Thursday, May 15, 2003

Michael Reese (510) 987-9200


University of California President Richard C. Atkinson today (May 15) announced his intention to appoint George P. "Pete" Nanos the permanent director of the UC-operated Los Alamos National Laboratory in New Mexico. Nanos has served as interim director since Jan. 6.

Atkinson told the Board of Regents, meeting in San Francisco, that he intends to return to the board at the earliest possible date with an action item approving Nanos' permanent appointment.

"I had intended to conduct a national search for a new director of the Los Alamos National Laboratory, but Pete Nanos' superb performance over the last several months makes such a process unnecessary," Atkinson said.

"Under the most trying of circumstances, Pete has provided bold, innovative and compassionate leadership to the hard-working men and women of the Los Alamos laboratory," Atkinson continued. "I can think of no person better suited to lead this critical national security laboratory through the coming period and to preserve its standards of excellence."

Nanos' leadership at Los Alamos has coincided with major reforms in the operations of the laboratory's business and administrative functions. In the nearly five months he has been interim director, Nanos is credited with creating a new atmosphere of openness in communications and sound management accountability processes, while at the same time refocusing the laboratory business practices and on the science of its weapons program.

Nanos, the former commander of the Naval Sea Systems Command and of the Navy's strategic nuclear program, served as principal deputy associate director for Los Alamos' Threat Reduction Directorate before being named interim laboratory director in January.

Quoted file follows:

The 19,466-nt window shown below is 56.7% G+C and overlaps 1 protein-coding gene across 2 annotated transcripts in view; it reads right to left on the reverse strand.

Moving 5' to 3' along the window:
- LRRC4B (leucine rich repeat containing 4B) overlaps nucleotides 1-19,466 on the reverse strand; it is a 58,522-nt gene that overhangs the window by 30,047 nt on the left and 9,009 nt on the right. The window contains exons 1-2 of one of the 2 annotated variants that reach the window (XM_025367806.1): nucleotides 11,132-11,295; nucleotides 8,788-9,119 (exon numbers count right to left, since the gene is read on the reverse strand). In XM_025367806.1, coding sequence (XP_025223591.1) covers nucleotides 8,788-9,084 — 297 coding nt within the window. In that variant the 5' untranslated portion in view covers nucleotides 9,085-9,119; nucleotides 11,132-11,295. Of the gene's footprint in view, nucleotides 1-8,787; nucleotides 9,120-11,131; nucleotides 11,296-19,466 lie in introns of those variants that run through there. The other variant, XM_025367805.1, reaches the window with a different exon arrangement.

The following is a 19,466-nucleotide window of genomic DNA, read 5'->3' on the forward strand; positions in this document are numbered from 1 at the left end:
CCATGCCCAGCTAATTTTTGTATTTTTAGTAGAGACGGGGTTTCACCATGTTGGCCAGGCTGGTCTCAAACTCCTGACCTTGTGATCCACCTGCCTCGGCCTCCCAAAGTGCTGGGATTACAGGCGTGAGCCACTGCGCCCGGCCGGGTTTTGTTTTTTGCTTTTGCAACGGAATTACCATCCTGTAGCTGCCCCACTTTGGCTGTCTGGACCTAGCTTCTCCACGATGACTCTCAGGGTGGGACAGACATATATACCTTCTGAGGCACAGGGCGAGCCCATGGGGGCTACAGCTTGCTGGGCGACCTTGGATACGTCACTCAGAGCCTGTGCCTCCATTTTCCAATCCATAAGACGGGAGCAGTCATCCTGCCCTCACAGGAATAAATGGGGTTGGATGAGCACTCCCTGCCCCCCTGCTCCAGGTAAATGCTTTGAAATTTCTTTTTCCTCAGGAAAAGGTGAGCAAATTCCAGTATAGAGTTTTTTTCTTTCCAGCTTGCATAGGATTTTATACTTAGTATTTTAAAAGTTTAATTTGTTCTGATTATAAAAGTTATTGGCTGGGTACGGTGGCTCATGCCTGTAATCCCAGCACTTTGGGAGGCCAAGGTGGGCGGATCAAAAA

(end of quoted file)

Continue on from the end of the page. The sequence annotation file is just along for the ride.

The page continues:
Nanos' naval career began with graduation from the U.S. Naval Academy in 1967. His sea duty included service in destroyers and a tour as engineer officer in the aircraft carrier America (CV-66).

While serving as the manager for technical development for the Navy's High Energy Laser Program, he became an engineering duty officer specializing in the acquisition of ordnance and combat systems.

Nanos spent almost 10 years in the Navy's strategic weapons program including service as director, Strategic Systems Programs, responsible for development, acquisition and support of all U.S. and U.K. submarine launched ballistic missiles and re-entry systems. For the past four years, he commanded the Naval Sea Systems Command, the Navy's largest major acquisition organization responsible for design, development, repair and support of all Navy ships and shipboard weapons systems. This included oversight of the Navy's four public nuclear repair shipyards with 22,000 employees and seven Navy laboratory divisions with approximately 20,000 employees.

Nanos earned a doctorate in physics from Princeton University in 1974.

Nanos will be paid a salary of $334,700, subject to the approval of the Board of Regents and the Department of Energy.

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